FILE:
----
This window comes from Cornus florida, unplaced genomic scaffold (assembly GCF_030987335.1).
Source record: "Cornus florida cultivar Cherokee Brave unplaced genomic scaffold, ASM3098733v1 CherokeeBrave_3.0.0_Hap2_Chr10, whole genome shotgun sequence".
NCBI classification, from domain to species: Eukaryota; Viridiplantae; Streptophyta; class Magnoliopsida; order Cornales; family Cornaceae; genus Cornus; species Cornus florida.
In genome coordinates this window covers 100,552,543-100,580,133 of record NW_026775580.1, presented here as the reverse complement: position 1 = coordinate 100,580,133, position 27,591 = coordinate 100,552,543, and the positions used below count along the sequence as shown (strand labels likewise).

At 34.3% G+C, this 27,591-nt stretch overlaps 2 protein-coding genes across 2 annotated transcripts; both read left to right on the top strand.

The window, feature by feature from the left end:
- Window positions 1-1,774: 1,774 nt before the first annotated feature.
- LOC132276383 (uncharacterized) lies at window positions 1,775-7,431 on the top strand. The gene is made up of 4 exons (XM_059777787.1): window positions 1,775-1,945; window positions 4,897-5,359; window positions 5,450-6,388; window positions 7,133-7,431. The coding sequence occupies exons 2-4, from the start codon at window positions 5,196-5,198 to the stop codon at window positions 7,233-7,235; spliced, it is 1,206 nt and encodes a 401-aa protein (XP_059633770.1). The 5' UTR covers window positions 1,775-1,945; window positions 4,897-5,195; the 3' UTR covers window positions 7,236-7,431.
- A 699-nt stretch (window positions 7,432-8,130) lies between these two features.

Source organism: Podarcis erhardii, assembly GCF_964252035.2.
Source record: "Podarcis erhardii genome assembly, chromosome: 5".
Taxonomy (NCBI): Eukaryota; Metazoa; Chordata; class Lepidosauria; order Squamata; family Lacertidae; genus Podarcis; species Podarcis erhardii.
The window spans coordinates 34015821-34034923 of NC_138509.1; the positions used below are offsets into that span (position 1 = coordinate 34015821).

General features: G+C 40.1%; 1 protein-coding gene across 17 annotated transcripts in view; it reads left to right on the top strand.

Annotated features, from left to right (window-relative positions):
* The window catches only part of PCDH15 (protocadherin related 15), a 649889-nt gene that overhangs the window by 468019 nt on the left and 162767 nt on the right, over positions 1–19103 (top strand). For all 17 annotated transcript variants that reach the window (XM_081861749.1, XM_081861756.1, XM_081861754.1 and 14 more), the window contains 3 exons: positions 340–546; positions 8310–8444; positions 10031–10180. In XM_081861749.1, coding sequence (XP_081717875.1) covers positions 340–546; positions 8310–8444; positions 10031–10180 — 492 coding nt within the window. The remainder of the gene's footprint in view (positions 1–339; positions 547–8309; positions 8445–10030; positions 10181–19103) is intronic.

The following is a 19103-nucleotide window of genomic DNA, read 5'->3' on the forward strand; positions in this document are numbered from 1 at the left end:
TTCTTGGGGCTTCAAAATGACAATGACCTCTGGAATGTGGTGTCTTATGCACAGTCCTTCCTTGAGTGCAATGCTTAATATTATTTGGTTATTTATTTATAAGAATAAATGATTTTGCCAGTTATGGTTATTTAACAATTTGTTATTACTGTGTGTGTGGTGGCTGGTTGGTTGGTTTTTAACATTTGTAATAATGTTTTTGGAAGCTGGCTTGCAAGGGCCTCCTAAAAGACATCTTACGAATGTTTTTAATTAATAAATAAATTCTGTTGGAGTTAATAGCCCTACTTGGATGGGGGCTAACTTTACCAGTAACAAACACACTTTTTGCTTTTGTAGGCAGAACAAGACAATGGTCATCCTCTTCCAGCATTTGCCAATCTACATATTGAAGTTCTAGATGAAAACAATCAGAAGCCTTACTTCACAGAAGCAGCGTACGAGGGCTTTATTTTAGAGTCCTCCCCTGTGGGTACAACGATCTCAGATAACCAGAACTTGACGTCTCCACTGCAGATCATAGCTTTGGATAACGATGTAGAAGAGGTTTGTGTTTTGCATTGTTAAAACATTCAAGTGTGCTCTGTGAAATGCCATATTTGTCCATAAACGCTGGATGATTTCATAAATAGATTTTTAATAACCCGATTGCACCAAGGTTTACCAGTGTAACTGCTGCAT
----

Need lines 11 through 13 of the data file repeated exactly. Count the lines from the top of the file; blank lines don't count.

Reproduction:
Source record: "Podarcis erhardii genome assembly, chromosome: 5".
Taxonomy (NCBI): Eukaryota; Metazoa; Chordata; class Lepidosauria; order Squamata; family Lacertidae; genus Podarcis; species Podarcis erhardii.
The window spans coordinates 34015821-34034923 of NC_138509.1; the positions used below are offsets into that span (position 1 = coordinate 34015821).